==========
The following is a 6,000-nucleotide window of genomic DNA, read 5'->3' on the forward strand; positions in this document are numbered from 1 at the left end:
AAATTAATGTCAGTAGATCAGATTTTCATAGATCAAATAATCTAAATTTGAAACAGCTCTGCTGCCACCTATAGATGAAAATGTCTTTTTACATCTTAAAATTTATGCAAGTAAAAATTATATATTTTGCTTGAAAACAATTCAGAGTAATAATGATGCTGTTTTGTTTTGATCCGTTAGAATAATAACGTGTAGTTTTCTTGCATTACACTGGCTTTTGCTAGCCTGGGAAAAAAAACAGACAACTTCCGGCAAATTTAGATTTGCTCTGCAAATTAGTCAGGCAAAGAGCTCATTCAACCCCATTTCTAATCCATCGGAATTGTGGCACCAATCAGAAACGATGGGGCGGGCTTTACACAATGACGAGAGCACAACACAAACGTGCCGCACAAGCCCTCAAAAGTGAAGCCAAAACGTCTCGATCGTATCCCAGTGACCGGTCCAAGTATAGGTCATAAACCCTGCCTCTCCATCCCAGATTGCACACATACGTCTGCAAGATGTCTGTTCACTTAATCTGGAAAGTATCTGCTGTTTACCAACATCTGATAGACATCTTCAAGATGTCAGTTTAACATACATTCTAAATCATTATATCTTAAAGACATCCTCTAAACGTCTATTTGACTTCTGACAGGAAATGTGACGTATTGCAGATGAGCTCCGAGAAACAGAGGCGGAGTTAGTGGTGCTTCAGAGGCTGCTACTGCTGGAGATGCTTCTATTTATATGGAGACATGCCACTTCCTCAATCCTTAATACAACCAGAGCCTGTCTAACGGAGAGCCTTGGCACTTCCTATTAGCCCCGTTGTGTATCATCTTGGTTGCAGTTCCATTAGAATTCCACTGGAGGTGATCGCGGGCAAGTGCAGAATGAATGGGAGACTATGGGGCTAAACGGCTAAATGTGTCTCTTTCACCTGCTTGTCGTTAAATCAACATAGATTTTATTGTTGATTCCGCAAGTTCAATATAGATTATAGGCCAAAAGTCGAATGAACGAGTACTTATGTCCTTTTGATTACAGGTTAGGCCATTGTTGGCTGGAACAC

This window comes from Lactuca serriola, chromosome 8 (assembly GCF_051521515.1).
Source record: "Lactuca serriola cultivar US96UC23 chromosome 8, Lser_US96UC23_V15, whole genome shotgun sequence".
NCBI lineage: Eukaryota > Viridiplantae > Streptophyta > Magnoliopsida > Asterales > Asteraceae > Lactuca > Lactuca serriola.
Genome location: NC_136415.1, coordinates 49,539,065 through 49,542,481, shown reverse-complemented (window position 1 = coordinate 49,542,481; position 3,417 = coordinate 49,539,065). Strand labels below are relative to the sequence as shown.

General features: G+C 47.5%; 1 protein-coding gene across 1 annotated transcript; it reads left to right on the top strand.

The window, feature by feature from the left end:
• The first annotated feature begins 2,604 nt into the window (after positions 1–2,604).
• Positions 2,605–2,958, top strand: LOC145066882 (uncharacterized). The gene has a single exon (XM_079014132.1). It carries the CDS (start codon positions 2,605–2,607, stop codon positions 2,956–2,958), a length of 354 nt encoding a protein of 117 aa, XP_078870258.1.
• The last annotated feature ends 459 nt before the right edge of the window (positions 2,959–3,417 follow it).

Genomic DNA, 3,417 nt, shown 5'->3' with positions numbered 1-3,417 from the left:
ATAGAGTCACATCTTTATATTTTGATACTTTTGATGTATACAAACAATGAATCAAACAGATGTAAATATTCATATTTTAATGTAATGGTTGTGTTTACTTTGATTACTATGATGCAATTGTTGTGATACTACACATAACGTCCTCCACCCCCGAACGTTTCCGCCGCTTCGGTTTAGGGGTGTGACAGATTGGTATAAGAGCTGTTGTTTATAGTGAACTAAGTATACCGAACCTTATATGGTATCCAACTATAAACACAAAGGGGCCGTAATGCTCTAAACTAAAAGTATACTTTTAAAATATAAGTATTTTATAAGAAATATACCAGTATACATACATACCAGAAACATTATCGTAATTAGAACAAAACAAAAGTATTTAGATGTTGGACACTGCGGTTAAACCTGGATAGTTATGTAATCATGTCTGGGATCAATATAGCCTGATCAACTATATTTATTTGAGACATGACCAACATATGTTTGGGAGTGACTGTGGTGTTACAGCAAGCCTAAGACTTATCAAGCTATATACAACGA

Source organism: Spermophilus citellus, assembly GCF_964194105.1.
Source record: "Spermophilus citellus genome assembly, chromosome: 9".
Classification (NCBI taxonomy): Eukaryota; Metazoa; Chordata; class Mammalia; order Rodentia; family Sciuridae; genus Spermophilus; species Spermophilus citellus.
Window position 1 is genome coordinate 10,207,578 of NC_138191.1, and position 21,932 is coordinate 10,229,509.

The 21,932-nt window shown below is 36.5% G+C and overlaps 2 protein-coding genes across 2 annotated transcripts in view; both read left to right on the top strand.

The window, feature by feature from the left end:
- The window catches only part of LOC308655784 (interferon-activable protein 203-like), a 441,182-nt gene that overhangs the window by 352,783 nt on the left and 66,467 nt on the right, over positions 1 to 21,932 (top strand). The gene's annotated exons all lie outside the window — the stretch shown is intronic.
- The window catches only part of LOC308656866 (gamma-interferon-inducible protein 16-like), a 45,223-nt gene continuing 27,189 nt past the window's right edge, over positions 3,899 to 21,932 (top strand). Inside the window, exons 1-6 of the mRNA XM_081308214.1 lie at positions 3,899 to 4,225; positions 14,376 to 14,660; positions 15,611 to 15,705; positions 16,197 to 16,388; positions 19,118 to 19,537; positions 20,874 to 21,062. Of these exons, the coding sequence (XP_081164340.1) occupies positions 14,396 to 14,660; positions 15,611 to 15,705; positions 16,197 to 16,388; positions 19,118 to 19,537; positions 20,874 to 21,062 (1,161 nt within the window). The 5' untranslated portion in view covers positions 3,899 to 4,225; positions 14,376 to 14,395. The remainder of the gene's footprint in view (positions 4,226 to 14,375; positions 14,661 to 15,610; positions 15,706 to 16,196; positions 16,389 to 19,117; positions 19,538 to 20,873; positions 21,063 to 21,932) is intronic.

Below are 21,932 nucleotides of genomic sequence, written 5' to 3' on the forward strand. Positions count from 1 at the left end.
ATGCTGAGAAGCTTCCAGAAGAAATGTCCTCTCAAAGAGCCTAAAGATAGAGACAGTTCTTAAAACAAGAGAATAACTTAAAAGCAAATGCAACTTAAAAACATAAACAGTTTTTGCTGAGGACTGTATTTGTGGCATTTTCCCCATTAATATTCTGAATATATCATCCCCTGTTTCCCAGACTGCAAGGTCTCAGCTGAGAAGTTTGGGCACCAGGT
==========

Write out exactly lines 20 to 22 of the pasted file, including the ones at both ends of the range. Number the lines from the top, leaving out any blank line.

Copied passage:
- The window catches only part of LOC308655784 (interferon-activable protein 203-like), a 441,182-nt gene that overhangs the window by 352,783 nt on the left and 66,467 nt on the right, over positions 1 to 21,932 (top strand). The gene's annotated exons all lie outside the window — the stretch shown is intronic.
- The window catches only part of LOC308656866 (gamma-interferon-inducible protein 16-like), a 45,223-nt gene continuing 27,189 nt past the window's right edge, over positions 3,899 to 21,932 (top strand). Inside the window, exons 1-6 of the mRNA XM_081308214.1 lie at positions 3,899 to 4,225; positions 14,376 to 14,660; positions 15,611 to 15,705; positions 16,197 to 16,388; positions 19,118 to 19,537; positions 20,874 to 21,062. Of these exons, the coding sequence (XP_081164340.1) occupies positions 14,396 to 14,660; positions 15,611 to 15,705; positions 16,197 to 16,388; positions 19,118 to 19,537; positions 20,874 to 21,062 (1,161 nt within the window). The 5' untranslated portion in view covers positions 3,899 to 4,225; positions 14,376 to 14,395. The remainder of the gene's footprint in view (positions 4,226 to 14,375; positions 14,661 to 15,610; positions 15,706 to 16,196; positions 16,389 to 19,117; positions 19,538 to 20,873; positions 21,063 to 21,932) is intronic.

Below are 21,932 nucleotides of genomic sequence, written 5' to 3' on the forward strand. Positions count from 1 at the left end.